The "Welshness" of the Valleys is a bit ironic really because there were a lot of English and Irish moved here during the Industrial Revolution, Of course the biggest impact has largely been the decline or total loss of the Welsh language. I suppose whatever your ancestry is though, you identify with a place. I think maybe the Valleys pride in "Welshness" may be more about shared and difficult experiences which fostered a sense of identity. I mean for quite a long time if you asked people from outside Wales what they knew about Wales, they would most likely come up with coal mining, rugby and male-voice choirs. John

avalon
09-03-2017, 09:00 PM
The differences in the populations in Pembrokeshire are fascinating. Some of my ancestors came from parishes very near the Landsker so I have looked at the language and cultural differences. It is interesting to see how the genetic clusters correspond.

Just going back to your cautious results again Phoebe and looking at the detailed map from POBI supplementary.

The devil, as they say, is in the detail and if you zoom in on the Pembrokeshire clusters you can see them more clearly.

Two of the clusters are more concentrated towards Northern Pembrokeshire and Southern Cardinganshire and the other three are more concentrated towards Southern Pembrokeshire so broadly speaking this clustering is reflective of the Landsker line. What might relate to your case is that one of the Pembrokeshire clusters (orange triangles) is also found close to the Welsh Borders cluster on the map and also projects near to it on diagram c, the principal component.

So, I suspect that some people in Pembrokeshire/SW Wales (orange triangles)may have ancestry that is similar to that in the Welsh Borders which might explain your cautious mode. Might be reflective of some sort of movement of people into SW Wales at some point in the past from Welsh Borders/SE Wales, or possibly in the other direction because this cluster may be present in Industrial South Wales, we just don't know though because POBI didn't sample there.

Phoebe Watts
09-03-2017, 09:25 PM
Just going back to your cautious results again Phoebe and looking at the detailed map from POBI supplementary.

The devil, as they say, is in the detail and if you zoom in on the Pembrokeshire clusters you can see them more clearly.

Two of the clusters are more concentrated towards Northern Pembrokeshire and Southern Cardinganshire and the other three are more concentrated towards Southern Pembrokeshire so broadly speaking this clustering is reflective of the Landsker line. What might relate to your case is that one of the Pembrokeshire clusters (orange triangles) is also found close to the Welsh Borders cluster on the map and also projects near to it on diagram c, the principal component.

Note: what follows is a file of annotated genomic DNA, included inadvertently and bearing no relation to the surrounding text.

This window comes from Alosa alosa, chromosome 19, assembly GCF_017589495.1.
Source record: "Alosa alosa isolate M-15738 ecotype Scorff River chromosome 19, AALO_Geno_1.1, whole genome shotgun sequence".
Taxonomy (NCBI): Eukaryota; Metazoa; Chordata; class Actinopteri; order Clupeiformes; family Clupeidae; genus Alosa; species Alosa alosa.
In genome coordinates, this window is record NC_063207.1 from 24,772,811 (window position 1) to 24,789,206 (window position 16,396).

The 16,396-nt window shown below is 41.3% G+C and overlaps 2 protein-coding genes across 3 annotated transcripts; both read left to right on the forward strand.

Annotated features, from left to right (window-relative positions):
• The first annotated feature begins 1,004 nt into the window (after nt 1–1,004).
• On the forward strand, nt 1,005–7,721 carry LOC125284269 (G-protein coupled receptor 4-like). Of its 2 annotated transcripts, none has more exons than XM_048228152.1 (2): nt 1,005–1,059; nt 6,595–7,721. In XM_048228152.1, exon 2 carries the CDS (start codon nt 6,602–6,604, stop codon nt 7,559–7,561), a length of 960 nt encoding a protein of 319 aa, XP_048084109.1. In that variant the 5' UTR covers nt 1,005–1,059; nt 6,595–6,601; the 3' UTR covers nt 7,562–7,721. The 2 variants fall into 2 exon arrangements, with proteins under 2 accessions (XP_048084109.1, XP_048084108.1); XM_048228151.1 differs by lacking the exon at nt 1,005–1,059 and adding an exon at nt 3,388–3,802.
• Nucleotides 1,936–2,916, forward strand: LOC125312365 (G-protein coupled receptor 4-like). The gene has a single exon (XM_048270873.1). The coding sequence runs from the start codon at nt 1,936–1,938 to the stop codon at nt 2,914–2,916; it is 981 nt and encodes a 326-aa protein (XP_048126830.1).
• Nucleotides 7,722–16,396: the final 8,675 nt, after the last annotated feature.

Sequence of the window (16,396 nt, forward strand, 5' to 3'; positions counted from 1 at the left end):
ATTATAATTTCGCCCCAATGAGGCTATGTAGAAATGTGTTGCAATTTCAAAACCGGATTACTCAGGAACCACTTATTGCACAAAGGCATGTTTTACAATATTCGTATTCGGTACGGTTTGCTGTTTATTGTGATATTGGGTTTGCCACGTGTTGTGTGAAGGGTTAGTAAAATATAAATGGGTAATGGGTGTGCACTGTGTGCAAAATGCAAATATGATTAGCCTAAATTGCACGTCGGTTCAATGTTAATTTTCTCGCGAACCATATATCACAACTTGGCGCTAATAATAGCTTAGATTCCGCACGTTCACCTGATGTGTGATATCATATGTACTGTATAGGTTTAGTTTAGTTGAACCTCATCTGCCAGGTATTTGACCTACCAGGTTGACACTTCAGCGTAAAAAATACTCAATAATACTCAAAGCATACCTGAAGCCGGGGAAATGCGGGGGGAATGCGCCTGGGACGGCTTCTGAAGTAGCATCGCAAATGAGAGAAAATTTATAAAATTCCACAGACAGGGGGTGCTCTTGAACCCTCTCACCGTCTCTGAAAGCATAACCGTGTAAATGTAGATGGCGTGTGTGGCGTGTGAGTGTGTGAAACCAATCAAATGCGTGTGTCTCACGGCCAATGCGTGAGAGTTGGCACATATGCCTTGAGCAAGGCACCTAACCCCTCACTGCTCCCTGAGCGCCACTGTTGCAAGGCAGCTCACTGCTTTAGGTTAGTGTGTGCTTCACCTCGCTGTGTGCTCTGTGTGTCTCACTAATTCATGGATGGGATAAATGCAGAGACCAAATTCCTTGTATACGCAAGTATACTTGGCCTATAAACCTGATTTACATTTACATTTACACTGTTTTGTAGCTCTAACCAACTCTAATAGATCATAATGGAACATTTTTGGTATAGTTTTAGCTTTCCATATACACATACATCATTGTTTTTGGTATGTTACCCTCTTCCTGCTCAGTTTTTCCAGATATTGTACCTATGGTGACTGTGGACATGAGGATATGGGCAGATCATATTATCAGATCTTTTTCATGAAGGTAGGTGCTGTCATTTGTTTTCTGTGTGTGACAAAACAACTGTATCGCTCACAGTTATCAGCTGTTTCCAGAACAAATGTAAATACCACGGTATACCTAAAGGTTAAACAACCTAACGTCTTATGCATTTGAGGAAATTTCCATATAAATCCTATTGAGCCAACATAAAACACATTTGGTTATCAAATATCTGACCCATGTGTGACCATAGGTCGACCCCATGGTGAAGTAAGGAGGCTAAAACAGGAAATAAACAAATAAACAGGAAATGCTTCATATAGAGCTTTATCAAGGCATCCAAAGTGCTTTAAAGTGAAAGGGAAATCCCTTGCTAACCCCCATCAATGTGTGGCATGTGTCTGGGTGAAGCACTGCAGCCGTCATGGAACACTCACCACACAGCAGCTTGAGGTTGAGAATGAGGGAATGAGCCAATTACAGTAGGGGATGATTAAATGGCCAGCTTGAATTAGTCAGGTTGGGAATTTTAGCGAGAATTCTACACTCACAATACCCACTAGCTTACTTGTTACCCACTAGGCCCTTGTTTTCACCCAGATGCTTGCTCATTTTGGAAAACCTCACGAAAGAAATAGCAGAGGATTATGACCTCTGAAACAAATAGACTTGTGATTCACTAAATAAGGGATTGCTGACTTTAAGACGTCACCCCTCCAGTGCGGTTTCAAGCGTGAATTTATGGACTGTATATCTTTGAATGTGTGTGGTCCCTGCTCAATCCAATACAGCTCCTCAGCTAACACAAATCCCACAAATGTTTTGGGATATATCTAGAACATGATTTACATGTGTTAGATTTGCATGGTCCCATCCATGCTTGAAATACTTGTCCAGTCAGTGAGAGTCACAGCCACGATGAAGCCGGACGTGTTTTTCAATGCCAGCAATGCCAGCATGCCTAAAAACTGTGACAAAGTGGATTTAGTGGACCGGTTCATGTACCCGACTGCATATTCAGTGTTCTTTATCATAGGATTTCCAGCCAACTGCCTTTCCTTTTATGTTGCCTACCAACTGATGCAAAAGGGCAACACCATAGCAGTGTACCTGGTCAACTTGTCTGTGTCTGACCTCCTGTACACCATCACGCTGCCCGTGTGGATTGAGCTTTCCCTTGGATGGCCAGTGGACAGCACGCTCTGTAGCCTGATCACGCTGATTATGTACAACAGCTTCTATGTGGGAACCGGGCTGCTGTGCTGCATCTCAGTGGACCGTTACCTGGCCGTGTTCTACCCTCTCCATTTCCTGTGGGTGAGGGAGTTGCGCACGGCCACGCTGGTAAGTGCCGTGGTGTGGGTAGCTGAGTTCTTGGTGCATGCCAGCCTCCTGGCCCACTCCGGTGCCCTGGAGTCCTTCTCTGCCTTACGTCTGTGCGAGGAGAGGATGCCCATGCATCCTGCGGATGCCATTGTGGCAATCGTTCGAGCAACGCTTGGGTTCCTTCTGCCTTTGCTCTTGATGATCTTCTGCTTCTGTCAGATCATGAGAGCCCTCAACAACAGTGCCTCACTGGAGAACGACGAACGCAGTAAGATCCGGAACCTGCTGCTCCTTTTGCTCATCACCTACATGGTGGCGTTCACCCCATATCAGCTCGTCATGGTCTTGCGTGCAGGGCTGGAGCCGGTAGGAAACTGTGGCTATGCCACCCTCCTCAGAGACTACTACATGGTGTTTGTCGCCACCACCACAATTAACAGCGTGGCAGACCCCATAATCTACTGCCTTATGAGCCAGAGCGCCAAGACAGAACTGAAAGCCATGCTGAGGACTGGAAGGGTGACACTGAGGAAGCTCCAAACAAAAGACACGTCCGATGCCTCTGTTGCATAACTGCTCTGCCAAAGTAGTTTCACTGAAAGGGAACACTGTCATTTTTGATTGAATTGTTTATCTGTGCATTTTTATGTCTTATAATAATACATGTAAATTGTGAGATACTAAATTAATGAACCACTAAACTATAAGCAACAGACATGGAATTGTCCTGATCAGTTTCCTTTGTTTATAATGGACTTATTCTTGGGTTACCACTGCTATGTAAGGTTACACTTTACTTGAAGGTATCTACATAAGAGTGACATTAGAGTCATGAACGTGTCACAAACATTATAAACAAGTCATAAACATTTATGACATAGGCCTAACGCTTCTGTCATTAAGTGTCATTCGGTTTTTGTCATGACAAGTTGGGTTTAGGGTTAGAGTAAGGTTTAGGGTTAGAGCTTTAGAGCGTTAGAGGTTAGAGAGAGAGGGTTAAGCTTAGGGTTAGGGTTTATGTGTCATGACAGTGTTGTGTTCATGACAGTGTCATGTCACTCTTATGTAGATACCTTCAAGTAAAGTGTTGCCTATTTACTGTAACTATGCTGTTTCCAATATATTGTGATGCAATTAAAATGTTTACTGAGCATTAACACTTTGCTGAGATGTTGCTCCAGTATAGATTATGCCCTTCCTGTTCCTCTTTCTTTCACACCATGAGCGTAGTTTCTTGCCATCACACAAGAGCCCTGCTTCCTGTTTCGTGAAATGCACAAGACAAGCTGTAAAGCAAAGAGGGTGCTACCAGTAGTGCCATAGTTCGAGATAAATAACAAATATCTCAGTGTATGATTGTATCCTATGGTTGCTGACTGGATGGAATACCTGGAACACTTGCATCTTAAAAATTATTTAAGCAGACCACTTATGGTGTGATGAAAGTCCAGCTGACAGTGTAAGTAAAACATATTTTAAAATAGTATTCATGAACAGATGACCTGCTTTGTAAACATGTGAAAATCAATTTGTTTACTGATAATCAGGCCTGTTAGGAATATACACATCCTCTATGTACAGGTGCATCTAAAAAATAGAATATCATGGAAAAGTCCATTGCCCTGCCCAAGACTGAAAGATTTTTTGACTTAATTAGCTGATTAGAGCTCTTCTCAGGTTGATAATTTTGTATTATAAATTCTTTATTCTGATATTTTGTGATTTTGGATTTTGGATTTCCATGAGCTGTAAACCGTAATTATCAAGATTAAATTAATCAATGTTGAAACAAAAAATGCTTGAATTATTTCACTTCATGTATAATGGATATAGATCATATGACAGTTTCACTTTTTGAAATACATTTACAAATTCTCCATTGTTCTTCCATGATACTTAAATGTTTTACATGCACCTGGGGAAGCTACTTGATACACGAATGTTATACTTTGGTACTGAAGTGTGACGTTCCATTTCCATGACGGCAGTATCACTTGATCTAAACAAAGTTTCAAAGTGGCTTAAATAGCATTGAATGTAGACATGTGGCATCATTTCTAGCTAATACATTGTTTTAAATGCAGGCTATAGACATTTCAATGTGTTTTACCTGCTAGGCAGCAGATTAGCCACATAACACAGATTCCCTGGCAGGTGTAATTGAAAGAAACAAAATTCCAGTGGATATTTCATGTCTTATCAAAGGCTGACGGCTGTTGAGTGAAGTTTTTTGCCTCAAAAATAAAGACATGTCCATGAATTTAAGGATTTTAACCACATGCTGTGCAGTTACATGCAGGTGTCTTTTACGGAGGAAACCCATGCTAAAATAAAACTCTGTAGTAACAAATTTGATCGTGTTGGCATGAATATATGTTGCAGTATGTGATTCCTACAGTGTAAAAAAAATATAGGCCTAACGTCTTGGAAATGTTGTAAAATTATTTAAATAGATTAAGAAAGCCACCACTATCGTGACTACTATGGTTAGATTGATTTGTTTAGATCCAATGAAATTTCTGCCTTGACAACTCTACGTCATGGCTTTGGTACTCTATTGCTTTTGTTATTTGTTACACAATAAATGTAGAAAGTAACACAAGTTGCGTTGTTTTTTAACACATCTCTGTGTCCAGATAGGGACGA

So, I suspect that some people in Pembrokeshire/SW Wales (orange triangles)may have ancestry that is similar to that in the Welsh Borders which might explain your cautious mode. Might be reflective of some sort of movement of people into SW Wales at some point in the past from Welsh Borders/SE Wales, or possibly in the other direction because this cluster may be present in Industrial South Wales, we just don't know though because POBI didn't sample there.


Thank you Avalon. It is starting to look as if my ancestry is just too mixed even though it is almost all from one very small country.

I'm waiting for results of my father's test so that might be a more simple analysis

Phoebe Watts
09-03-2017, 10:05 PM
I'm able to post attachments now so here are the maps of standard mode and cautious mode that I described in earlier posts. This format shows the shift from South Wales and North West England (and Aberdeenshire) between the two modes. Thank you for the suggestions.


It does seem to work better for some people though. Robert drew our attention to his ancestry that shows attributions of 9% for South Wales and 2.9% for North Wales in both standard and cautious modes. He has documented ancestry from the 1600s from North Pembrokeshire and from the 1700s in North Wales. Both of these are close to the clusters on the map.

Robert also has two 2xgreat-grandparents from Wales. We found that they had emigrated from Rhymney and that one was originally from south Cardiganshire (not far from the Pembrokeshire cluster) and that the other had parents born in the parishes around Rhymney (in east Glamorgan and south Breconshire). So the research is already a reasonable fit with the DNA test - it wouldn't be surprising if the 3xgreat-grandparents in Rhymney had ancestry from further west or north.